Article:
Oxford Arts Factory, Sydney NSW
June 2nd, 2017
Supported by The Seer, Rise of Avernus & Earth Rot
Few bands can even pretend to claim half the intelligence and wondrous skill that is shared between the members of Fleshgod Apocalypse. Combining their love and deep understanding of Romantic Era classical with the bone grinding brutality of old school death metal results in an understandably unique and captivating spectacle. Due to Fleshgod’s inability to resurrect any of those long dead composers, the night is instead supported by some great bands of the death metal persuasion; no complaints here.
Newcastle based death metallers The Seer were the first of the supports for tonight, and let me say, they’re a strong choice. Recalling those old ideas of classic death, their unstoppable riffing and almost simple groove lend themselves to a great experience. ‘The Plague’, one of the stand out tracks of the set even saw an ambient build up before Ryan Huthnance slowly introduced an impossible-to-not-headbang-to riff layered with his addictive guttural growls. The crowd were even offered the allure of a new track ‘Leviathan,’ which saw much of the same elements but it felt more complex, more mature and even tighter than their older tracks. This is a band to be on the lookout for.
Up next were Sydney mainstays Rise of Avernus, bringing their death/doom sound to the plinth. Whilst no explicit conducting was done, the orchestral elements of their set sounded especially good tonight; the entire crowd head banging and swaying along with the paint and leather clad quartet in that kind of creepy mass mind sort of way that I just love to see. In addition, the drumming of Andrew Craig felt like a show all of its own, as the stick twirling maniac, looking reminiscent of Giger’s Xenomorph every time he bared his teeth, worked the kit and the crowd with equal skill and flair. However, special notice needs to be given to Ben van Vollehoven, as his vocals seemed deeper, scarier and more encompassing than they ever have, like what I imagine Chris Barnes wished he could do in the early Cannibal Corpse days.
Continuing the onslaught of good music for the night were Earth Rot, who besides having one of the coolest and most grotesque sounding names out there, hail from the far flung reaches of Perth (that’s Sanzu town my friend). Their March release Renascentia made me a fan earlier in the year so I was thoroughly excited to get in the pit and fuck shit up with their blackened, grind inspired grooves. They definitely had brought the energy for it; dangerously windmilling about the stage as songs progressed as if trying to embed their music into the building’s foundations, but alas, this never eventuated. Possibly due to the OAF’s notoriously weird crowds but it might also be the issues that vocalist Jared Bridgeman endured throughout the show. Be it through microphone problems or those of his own, the absolutely gut wrenching vocals that I had fallen in love with were not quite as impactful as I had hoped. All that aside, the band as a whole tore strips off the walls with brutally heavy and infectiously groovy hooks that lodged in my brain and had me pining for an encore before Fleshgod Apocalypse came out.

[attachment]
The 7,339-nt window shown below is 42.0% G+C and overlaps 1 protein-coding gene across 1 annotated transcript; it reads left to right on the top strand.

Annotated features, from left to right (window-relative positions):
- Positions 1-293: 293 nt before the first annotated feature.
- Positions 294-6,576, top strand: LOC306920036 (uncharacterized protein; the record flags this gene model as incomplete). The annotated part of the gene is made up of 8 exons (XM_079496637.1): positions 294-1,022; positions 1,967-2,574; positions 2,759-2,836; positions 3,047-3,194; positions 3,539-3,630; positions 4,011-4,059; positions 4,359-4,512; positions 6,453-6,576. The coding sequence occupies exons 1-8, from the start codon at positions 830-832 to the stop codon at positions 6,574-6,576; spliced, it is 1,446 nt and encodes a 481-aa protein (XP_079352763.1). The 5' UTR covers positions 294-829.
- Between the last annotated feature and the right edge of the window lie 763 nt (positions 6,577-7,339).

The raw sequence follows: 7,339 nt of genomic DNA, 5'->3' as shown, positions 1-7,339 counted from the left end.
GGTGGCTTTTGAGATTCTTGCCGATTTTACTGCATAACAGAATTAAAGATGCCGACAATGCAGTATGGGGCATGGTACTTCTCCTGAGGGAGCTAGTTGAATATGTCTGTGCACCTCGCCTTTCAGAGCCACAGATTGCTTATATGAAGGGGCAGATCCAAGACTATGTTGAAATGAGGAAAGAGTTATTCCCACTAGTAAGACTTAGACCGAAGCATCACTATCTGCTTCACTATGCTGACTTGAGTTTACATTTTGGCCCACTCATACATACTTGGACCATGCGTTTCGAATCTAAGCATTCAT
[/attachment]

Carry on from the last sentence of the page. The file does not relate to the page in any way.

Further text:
But come out they did! One by one the band took to the smoke of the stage accompanied by pagan priestess Veronica Bordacchini, to raucous applause and howling screams as ‘Marche Eternal’ boomed in the background. Adjusting their tuxedos, the last twinkling keys fanned over the crowd and ‘In Aeternum’ erupted over the crowd. At this point, Francesco Paoli’s drumming obliterated any sort of lethargy or hesitancy the crowd contained; moshpits opened and punters finally began to throw themselves around with reckless abandon. As the destructive force that was ‘Healing Through War’ began to filter out into a close, the light shone on frontman Tommaso Riccardi for one of his wondrously enlightening introductions. His smooth and intoxicating voice calmed the crowd for the shortest moment in time before once again flaring into a perfect storm of mashed and frenzied bodies pressed on by his booming, godlike growls.
Much to my delight, Veronica Bordacchini wasn’t just there for show, instead faithfully engaging in all the work she had put into the albums. ‘Cold as Perfection’ and set closer ‘Syphilis’ were perfect snippets of time as her beautiful wail mesmerised the crowd and caused unending wells of emotion to burst forth; I wasn’t the only one in the crowd staring dumbfounded at the stage as she wove her magic. Absolute mind melter ‘The Egoism’ saw not only Bordacchini’s vocals but also Paolo Rossi’s, which is in my opinion one of the greatest pairings since Julie Christmas and Cult of Luna.
Amidst all this beauty, there was still the brutal grime that is the backbone of Fleshgod’s music, walls of death and even an impossibly tight circle pit tore the crowd apart again and again, with van Vollenhoven and Mares Refaleada even joining in with the fun. Eventually the band left the stage but there was no moment of silence. Cheering and bellowing only grew in intensity as the crowd willed the band to reemerge from the void surrounding the stage and grace us all once more with their godly presence. There was no disappointment. As the last two songs of the band attempted to crush the bodies and wills of the crowd, they only fought back with more power and fury than they had before. The end result was a disheveled mass of bodies, covered in sweat, maybe blood, but definitely happiness and satisfaction at a night that they shan’t soon forget.
- Marche Royale
- In Aeternum
- Healing Through War
- Cold As Perfection
- The Violation
- The Fool
- The Egoism
- In Honour of Reason
- The Forsaking